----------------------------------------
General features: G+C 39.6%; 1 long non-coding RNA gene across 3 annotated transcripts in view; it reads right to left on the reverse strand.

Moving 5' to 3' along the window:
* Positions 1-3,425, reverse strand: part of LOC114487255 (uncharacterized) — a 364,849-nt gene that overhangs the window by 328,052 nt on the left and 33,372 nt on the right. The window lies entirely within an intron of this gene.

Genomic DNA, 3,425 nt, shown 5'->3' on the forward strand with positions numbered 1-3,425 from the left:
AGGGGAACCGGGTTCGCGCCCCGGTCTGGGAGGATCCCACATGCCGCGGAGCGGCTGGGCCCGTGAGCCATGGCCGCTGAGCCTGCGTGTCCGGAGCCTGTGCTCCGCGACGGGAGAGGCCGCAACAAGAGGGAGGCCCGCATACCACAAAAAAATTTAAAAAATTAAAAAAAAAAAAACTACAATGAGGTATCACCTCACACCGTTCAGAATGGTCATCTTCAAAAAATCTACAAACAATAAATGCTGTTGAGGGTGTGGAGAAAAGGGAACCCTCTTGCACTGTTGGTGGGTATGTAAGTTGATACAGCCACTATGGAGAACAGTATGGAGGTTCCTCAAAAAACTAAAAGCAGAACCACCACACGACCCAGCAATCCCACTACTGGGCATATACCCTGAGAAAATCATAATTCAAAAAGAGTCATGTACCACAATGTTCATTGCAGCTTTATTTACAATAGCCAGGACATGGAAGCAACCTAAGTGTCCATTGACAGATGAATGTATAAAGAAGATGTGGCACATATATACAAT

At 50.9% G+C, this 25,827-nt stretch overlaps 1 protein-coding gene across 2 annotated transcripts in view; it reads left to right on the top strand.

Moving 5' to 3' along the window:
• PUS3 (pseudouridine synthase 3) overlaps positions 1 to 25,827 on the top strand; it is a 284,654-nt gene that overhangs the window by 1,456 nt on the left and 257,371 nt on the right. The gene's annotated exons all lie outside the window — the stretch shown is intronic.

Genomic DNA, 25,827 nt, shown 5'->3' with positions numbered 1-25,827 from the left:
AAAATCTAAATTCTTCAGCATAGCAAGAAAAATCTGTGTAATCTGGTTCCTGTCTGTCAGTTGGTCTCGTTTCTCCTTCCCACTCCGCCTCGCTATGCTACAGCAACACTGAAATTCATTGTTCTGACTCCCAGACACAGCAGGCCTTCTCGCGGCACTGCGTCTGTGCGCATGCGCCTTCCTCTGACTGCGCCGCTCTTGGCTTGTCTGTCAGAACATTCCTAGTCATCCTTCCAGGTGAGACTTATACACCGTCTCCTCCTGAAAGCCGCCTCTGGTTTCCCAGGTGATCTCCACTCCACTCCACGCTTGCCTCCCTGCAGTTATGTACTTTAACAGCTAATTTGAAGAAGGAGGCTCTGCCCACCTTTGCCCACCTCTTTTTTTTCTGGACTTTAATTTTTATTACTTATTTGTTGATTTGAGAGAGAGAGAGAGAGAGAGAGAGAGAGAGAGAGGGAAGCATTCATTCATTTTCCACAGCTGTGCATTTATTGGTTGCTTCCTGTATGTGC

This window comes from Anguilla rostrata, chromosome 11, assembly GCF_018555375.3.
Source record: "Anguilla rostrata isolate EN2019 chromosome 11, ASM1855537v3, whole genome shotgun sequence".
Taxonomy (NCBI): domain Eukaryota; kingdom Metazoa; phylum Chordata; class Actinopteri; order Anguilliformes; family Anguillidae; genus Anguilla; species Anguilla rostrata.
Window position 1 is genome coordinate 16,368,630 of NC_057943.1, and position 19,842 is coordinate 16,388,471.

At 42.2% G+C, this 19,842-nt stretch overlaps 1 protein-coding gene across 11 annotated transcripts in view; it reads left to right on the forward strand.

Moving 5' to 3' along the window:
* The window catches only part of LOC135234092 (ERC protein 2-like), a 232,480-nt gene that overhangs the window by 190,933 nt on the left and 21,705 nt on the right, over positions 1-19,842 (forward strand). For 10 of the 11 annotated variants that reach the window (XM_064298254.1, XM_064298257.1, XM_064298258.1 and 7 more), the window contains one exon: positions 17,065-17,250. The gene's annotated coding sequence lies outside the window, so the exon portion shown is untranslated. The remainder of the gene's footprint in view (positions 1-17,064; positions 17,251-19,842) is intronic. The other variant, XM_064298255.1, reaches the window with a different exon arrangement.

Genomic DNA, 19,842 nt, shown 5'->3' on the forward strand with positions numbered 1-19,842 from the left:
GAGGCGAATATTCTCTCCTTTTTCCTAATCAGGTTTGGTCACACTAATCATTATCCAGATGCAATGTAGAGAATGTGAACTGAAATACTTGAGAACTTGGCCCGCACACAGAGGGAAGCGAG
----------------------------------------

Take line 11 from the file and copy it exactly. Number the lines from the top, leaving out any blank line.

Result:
This window comes from Anguilla rostrata, chromosome 11, assembly GCF_018555375.3.